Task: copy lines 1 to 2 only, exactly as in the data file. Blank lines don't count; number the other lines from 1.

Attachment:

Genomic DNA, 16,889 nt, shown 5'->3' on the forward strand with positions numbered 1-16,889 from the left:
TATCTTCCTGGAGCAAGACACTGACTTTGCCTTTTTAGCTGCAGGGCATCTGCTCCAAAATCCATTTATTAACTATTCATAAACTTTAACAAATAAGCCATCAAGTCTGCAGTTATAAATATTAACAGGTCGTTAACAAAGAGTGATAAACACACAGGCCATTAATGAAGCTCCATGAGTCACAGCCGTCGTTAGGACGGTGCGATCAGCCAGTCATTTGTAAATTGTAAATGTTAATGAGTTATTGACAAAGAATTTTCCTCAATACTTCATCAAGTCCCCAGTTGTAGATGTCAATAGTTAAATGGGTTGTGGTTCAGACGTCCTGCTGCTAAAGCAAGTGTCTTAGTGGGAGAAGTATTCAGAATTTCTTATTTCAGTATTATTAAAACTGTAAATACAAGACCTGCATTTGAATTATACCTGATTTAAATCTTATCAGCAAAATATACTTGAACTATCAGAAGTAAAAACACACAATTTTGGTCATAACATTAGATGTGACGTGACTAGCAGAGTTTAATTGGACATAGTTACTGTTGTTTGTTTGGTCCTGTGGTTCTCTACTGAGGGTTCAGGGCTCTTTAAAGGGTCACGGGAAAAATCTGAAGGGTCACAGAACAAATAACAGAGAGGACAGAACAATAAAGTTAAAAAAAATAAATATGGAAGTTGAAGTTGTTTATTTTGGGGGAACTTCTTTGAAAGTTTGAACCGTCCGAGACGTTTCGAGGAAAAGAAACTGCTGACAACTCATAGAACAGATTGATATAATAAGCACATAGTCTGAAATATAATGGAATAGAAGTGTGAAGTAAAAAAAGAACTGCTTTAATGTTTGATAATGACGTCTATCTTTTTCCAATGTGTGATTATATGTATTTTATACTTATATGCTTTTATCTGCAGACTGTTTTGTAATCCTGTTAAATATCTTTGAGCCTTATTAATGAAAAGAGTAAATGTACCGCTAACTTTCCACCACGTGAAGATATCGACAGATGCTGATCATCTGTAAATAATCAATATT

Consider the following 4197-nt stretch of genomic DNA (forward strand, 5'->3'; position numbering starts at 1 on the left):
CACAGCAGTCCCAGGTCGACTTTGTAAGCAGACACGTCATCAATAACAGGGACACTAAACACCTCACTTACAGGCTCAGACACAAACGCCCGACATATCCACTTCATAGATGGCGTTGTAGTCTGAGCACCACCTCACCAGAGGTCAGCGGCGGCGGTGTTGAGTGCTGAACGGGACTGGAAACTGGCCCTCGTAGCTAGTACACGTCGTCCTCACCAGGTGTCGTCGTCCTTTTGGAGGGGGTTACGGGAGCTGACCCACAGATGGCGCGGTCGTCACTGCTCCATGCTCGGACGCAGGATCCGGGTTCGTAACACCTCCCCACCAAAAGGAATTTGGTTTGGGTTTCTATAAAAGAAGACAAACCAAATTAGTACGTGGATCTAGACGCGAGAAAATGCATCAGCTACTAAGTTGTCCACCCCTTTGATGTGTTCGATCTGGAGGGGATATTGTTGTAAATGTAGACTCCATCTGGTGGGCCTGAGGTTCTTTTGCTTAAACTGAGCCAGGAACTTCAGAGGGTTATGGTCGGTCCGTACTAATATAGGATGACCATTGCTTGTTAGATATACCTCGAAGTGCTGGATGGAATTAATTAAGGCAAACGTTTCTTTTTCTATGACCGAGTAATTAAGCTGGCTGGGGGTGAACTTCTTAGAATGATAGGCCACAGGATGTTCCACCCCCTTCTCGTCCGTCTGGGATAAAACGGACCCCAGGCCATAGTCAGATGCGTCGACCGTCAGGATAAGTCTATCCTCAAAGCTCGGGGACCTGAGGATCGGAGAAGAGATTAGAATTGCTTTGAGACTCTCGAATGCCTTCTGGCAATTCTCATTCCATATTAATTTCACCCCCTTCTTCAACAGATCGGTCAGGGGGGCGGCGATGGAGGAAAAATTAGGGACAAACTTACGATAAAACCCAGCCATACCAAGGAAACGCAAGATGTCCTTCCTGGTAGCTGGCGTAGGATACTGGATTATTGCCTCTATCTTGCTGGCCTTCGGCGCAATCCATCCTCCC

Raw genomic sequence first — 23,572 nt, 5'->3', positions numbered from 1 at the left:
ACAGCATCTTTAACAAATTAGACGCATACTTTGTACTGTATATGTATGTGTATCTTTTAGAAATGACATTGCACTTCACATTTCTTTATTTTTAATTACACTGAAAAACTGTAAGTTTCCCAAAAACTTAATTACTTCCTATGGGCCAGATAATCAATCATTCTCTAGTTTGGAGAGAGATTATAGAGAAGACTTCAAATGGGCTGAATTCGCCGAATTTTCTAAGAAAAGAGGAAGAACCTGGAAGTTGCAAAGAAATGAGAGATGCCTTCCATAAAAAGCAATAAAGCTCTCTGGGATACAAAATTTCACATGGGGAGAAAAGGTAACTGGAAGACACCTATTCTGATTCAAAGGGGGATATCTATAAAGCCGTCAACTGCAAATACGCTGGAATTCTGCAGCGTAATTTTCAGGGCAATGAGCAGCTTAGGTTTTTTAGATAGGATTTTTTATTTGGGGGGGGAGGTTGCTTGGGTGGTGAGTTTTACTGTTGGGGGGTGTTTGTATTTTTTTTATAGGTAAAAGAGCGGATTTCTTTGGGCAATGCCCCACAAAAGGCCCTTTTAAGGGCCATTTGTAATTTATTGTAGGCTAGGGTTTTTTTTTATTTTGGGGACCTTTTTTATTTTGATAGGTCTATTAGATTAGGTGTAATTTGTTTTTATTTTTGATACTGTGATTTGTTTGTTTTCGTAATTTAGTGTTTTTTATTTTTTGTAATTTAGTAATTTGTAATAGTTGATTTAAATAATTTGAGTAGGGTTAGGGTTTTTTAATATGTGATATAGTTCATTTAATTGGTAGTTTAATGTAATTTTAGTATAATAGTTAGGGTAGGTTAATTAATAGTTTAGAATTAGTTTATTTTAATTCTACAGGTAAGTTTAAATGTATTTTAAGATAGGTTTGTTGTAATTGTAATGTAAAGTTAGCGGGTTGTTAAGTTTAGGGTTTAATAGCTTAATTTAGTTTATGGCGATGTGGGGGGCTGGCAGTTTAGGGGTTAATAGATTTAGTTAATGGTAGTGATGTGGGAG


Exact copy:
Genomic DNA, 16,889 nt, shown 5'->3' on the forward strand with positions numbered 1-16,889 from the left:
TATCTTCCTGGAGCAAGACACTGACTTTGCCTTTTTAGCTGCAGGGCATCTGCTCCAAAATCCATTTATTAACTATTCATAAACTTTAACAAATAAGCCATCAAGTCTGCAGTTATAAATATTAACAGGTCGTTAACAAAGAGTGATAAACACACAGGCCATTAATGAAGCTCCATGAGTCACAGCCGTCGTTAGGACGGTGCGATCAGCCAGTCATTTGTAAATTGTAAATGTTAATGAGTTATTGACAAAGAATTTTCCTCAATACTTCATCAAGTCCCCAGTTGTAGATGTCAATAGTTAAATGGGTTGTGGTTCAGACGTCCTGCTGCTAAAGCAAGTGTCTTAGTGGGAGAAGTATTCAGAATTTCTTATTTCAGTATTATTAAAACTGTAAATACAAGACCTGCATTTGAATTATACCTGATTTAAATCTTATCAGCAAAATATACTTGAACTATCAGAAGTAAAAACACACAATTTTGGTCATAACATTAGATGTGACGTGACTAGCAGAGTTTAATTGGACATAGTTACTGTTGTTTGTTTGGTCCTGTGGTTCTCTACTGAGGGTTCAGGGCTCTTTAAAGGGTCACGGGAAAAATCTGAAGGGTCACAGAACAAATAACAGAGAGGACAGAACAATAAAGTTAAAAAAAATAAATATGGAAGTTGAAGTTGTTTATTTTGGGGGAACTTCTTTGAAAGTTTGAACCGTCCGAGACGTTTCGAGGAAAAGAAACTGCTGACAACTCATAGAACAGATTGATATAATAAGCACATAGTCTGAAATATAATGGAATAGAAGTGTGAAGTAAAAAAAGAACTGCTTTAATGTTTGATAATGACGTCTATCTTTTTCCAATGTGTGATTATATGTATTTTATACTTATATGCTTTTATCTGCAGACTGTTTTGTAATCCTGTTAAATATCTTTGAGCCTTATTAATGAAAAGAGTAAATGTACCGCTAACTTTCCACCACGTGAAGATATCGACAGATGCTGATCATCTGTAAATAATCAATATT